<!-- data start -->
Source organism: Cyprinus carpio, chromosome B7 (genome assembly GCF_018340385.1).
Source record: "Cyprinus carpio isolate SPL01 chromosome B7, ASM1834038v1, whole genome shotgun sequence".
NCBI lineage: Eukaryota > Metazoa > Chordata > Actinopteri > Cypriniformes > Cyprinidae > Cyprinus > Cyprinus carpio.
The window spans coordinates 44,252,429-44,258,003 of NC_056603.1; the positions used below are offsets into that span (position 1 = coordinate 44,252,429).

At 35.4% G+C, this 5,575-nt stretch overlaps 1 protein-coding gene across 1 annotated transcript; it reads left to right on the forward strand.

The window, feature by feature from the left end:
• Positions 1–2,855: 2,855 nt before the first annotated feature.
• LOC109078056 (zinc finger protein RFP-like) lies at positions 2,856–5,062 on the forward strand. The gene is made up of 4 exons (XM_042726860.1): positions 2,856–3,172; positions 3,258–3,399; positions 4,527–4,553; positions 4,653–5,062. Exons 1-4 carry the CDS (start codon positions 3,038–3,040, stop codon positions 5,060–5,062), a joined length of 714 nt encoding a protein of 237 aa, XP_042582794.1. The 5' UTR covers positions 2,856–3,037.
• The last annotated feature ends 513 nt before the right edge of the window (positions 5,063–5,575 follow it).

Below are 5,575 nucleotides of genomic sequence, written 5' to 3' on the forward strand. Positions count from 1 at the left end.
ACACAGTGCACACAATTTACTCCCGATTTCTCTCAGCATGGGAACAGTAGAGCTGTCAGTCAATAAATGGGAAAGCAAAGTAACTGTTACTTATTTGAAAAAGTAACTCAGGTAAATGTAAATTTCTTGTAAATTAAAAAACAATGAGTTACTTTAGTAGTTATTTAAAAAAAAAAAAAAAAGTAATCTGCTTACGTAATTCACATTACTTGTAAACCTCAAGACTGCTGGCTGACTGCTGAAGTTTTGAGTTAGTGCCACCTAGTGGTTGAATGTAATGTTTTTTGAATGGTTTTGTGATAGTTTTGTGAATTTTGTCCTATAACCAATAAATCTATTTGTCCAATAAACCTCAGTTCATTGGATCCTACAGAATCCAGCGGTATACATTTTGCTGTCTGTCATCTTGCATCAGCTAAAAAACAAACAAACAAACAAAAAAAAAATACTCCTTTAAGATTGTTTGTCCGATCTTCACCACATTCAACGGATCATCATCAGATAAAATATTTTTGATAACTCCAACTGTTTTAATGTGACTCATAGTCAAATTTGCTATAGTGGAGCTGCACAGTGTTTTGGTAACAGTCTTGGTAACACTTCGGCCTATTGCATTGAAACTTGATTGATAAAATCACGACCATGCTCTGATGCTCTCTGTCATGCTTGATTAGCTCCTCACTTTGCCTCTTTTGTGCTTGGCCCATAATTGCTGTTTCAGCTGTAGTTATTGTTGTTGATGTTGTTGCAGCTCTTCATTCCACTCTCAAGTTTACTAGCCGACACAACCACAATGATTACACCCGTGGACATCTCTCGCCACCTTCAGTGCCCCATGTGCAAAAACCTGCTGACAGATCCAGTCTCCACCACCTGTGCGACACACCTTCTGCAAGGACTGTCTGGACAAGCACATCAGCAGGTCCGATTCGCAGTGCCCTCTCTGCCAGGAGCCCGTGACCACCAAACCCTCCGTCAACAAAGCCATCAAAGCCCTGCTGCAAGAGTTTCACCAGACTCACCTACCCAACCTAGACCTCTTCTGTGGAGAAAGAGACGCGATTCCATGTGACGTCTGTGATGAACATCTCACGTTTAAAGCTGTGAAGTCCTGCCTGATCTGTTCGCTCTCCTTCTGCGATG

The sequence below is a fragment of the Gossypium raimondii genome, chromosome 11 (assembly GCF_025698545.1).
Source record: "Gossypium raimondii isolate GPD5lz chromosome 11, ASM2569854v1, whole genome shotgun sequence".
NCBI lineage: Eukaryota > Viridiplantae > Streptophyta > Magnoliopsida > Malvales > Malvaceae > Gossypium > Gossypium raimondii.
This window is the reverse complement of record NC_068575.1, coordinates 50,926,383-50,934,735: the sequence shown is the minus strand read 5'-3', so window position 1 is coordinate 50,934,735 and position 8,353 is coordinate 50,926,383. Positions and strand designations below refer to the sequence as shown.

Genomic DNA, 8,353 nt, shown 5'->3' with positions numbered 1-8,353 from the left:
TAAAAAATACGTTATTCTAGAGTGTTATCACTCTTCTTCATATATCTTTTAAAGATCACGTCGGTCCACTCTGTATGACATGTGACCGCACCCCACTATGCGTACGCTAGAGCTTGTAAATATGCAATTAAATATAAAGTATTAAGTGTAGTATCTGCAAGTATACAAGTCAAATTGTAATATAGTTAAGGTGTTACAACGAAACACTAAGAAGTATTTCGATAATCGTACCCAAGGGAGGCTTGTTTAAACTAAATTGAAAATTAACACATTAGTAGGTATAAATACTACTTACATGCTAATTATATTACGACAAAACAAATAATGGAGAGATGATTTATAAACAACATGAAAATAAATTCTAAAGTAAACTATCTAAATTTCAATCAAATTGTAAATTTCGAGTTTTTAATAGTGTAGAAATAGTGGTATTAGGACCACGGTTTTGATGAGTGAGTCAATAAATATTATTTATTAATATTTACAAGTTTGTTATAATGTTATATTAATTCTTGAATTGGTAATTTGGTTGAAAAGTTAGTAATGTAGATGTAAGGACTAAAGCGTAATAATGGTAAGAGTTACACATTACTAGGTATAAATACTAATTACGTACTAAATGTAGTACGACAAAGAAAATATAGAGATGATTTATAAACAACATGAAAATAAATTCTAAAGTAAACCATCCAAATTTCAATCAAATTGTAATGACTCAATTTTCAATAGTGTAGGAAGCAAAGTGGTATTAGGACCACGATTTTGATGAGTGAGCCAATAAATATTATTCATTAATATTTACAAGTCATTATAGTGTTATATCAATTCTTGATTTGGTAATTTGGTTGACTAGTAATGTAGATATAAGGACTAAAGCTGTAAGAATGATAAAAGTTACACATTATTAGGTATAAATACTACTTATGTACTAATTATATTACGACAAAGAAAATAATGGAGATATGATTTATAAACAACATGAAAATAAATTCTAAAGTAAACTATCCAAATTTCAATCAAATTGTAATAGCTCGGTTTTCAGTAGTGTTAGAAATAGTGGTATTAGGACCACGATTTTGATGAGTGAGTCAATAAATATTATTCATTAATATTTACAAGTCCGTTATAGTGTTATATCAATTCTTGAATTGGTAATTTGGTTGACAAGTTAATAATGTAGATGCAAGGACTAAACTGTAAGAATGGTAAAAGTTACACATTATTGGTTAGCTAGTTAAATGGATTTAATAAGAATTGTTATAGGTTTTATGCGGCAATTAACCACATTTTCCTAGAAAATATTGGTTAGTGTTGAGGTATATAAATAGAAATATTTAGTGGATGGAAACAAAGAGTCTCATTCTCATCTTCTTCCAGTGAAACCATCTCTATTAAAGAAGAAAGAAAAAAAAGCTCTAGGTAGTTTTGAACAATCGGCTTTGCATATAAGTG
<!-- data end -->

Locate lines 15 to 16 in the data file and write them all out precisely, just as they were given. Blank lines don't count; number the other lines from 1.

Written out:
This window is the reverse complement of record NC_068575.1, coordinates 50,926,383-50,934,735: the sequence shown is the minus strand read 5'-3', so window position 1 is coordinate 50,934,735 and position 8,353 is coordinate 50,926,383. Positions and strand designations below refer to the sequence as shown.

Genomic DNA, 8,353 nt, shown 5'->3' with positions numbered 1-8,353 from the left: